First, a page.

Step 116 comprises varying the level of electromagnetic flux in the motor. The flux variation may occur in the form of ramping the level of flux from a level of about zero to a level which is a predetermined fraction of a full flux level normally used by the motor. Such fractional level flux selection ensures that a high torque is not produced by the traction motor even if the frequency value selected in step 114 is slightly off. By way of example, in that the same application referenced above, the predetermined fractional level was conveniently chosen to have a value of about 10% of the normal full flux level used by the motor.

Step 118 comprises measuring the torque produced during the flux ramping step 116. Step 120 comprises comparing any measured torque, such as motoring torque, against a predetermined motoring torque limit, which may be conveniently stored in circuit memory 102 (FIG. 2). The comparing step can be readily performed in arithmetic logic unit 104 (FIG. 2). As illustrated in FIG. 3B, step 122 allows for making at least an initial determination based on the measured motoring torque as to whether the potential or suspected locked-axle condition is an actual locked axle condition. In particular, if the motoring torque measured in step 120 exceeds the motoring torque limit then this would indicate that the axle is not rotating; and an actual locked axle condition would be indicated in step 124.

If the measured motoring torque does not exceed the motoring torque limit, then step 126 allows for ramping the frequency value toward a value which is close to the calculated motor synchronous speed but is not equal to or above the calculated motor synchronous speed. Step 128 then allows for measuring torque, such as motoring or braking torque produced during frequency ramping step 126. Step 130 allows for comparing whether the measured torque, such as motoring torque, exceeds the motoring torque limit; if it does, then a locked axle condition is indicated in step 124. Step 132 allows for comparing whether the measured torque, such as braking torque, exceeds the braking torque limit which may be conveniently stored in memory 102 (FIG. 2). If the measured braking torque does not exceed the braking torque limit, then step 124 indicates that the axle is locked. However, if the measured braking torque exceeds the braking torque limit, then step 136 indicates that the suspected locked axle condition does not correspond to an actual locked axle condition; i.e., the axle is actually rotating.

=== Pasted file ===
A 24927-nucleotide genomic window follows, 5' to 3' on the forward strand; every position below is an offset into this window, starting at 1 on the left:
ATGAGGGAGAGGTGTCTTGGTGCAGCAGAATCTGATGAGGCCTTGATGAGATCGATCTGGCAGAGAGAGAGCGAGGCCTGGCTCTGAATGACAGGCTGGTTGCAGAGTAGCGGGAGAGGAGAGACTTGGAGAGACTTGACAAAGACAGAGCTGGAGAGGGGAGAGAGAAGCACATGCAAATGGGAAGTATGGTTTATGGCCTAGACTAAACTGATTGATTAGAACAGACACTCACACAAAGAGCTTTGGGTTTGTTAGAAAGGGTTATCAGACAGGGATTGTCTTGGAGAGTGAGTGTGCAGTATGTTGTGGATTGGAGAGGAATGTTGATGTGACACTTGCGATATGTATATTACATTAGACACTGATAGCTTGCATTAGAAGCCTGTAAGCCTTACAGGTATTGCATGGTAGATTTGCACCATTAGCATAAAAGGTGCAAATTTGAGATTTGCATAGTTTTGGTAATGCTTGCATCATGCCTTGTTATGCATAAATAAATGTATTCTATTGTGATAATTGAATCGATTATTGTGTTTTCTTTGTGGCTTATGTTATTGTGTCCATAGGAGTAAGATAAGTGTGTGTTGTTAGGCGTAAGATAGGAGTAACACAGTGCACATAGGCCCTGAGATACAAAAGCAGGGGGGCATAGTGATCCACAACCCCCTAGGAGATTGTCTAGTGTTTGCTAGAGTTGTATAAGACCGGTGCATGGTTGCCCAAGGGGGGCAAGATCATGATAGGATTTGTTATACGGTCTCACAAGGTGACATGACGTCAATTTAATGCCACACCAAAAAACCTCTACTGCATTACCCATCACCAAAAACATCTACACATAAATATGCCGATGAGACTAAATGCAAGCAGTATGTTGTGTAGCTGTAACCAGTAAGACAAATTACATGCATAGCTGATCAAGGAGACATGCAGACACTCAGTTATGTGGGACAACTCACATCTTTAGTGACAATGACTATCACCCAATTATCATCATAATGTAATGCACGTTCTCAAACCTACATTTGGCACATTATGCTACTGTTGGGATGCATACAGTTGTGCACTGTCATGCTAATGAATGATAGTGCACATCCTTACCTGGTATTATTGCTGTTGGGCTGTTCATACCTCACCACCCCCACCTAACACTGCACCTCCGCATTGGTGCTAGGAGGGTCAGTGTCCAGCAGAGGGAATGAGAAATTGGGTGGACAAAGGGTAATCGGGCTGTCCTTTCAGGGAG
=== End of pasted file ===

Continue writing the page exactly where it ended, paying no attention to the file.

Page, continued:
Step 138 allows for resetting various signals representative of parameters such as motor flux and speed command. Prior to end of operations in step 142, step 140 allows for calculating, using timer circuit 106 (FIG. 2), a suitable time to wait before restarting the method at step 110.

FIGS. 4A and 4B, which are interconnected through connecting circles labeled A-D, collectively show a flow chart which will be used for describing an alternative embodiment in accordance with the method of the present invention. In this other embodiment, the wheels connected to the suspected locked axle are presumed to have zero speed. Thus, when two frequency values having substantially the same small magnitude (relative to the presumed speed, which in this case is zero) but opposite polarity with respect to one another, are applied to the induction motor, if the respective torques produced by the motor have opposite polarity with respect to one another, then the motor speed is within the range defined by the two frequency values; and, in such case, the conclusion would be that the axle is locked. It is noted that the foregoing characteristic is true for any operating frequency of an induction motor; that is, as long as there is torque polarity reversal when the two frequency values are respectively applied, then the motor speed is between the two frequency values. Conversely, if there is no torque polarity reversal, then the motor speed is outside the range defined by the two frequency values; and in such case, the conclusion would be that the axle is not locked.